Seems like it was year’s ago that the nation was breathlessly waiting for resolution to NBC’s late night line-up drama, that unfolded in a wonderfully entertaining way. Not only did a healthy debate emerge, but there is still a reasonable and ongoing discussion on who were the winners and losers of the whole affair. But no one took it on the chin harder than NBC chief Jeff Zucker, who was pretty much railed for what was seen as his responsibility. But as great a story as that was, it obfuscated a larger narrative about the head of NBC-Universal: he’s had an uncanny knack for nurturing very successful cable channels that have kept his company relatively strong and vibrant.
Need proof? The first quarter reports came out for NBC-Universal and the results were mixed. The biggest loss was the Olympics broadcasts which accounted for $782 million in revenue and a $223 million loss. That IS a big loss, but one late night executive close to the situation tells Mediaite “that was the best $223 million loss ever, because NBC was able to use that as a huge promotional platform. I shudder to think where we’d be without that loss.”
The bright news for NBC-Universal’s financial statement is in fact their cable growth. Writing for The Hollywood Reporter, George Szalai reports:
GE chairman and CEO Jeff Immelt reiterated that GE expects NBC Uni’s bottom line for the full year 2010 to be down, even though things should look up from here. “Our worst quarter is behind us,” he said. “Cable continues to be strong. The ad markets…have real strength. Film remains challenged, but we should see growth at NBCU for the balance of the year.”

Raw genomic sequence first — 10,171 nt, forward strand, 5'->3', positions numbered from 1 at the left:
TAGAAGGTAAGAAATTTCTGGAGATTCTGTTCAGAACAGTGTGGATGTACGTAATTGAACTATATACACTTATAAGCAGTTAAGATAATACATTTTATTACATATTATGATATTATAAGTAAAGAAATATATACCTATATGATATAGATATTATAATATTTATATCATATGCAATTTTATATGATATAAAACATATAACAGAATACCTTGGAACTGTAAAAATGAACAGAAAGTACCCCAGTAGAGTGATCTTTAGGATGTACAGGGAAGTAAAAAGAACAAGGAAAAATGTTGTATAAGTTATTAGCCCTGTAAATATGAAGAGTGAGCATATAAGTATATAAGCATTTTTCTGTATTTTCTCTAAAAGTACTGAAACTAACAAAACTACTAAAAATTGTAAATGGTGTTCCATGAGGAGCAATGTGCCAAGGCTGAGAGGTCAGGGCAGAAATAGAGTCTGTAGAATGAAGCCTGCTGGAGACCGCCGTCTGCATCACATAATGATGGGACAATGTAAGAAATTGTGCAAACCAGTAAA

In the first quarter, cable networks remained the big growth engine at NBC Uni thanks to strong ratings across the channel portfolio. Cable networks revenue climbed 3% to $1.2 billion, and profit rose 4%, led by entertainment channels.
USA had its 15th straight quarter as the top network, Bravo posted its 18th consecutive quarter of ratings growth, and Oxygen had its highest ratings quarter ever, according to Sherin.
The broadcast business results were driven by the Olympics with revenue up to $2 billion, but profit down in the first quarter. Sherin highlighted “some really good recovery” in the advertising market, with local ad revenue up 15% in the latest period. He also said scatter advertising is up over 20% in both cable and the broadcast network, boding well for the nearing upfront ad market.
And its not just the ad market for the NBC’s cablers that has been strong. A cursory glance at the highest rated shows on cable in the last week reveals six of the top 25. Take away sports and children’s programming from the slate, and its all USA Network.
And speaking of USA Network, we’d be remiss in not giving proper credit where its due to USA head Bonnie Hammer. And Lauren Zalaznick at Bravo and Oxygen. And Dave Howe at SyFy. Truth be told, the cable presidents are an impressive lot.
With the probable acquisition by cable provider giant Comcast looming, there is no question that NBC-Universal is soon to enter a rather major phase of transition. And while its easy to take potshots at Zucker because decisions that have informed the prime time slate (passing over Katherine Pope?) there are is still many reasons to appreciate the larger picture.
Considering how many cable channels have succeeded at NBC Universal, Zucker deserves his share of credit for that success.
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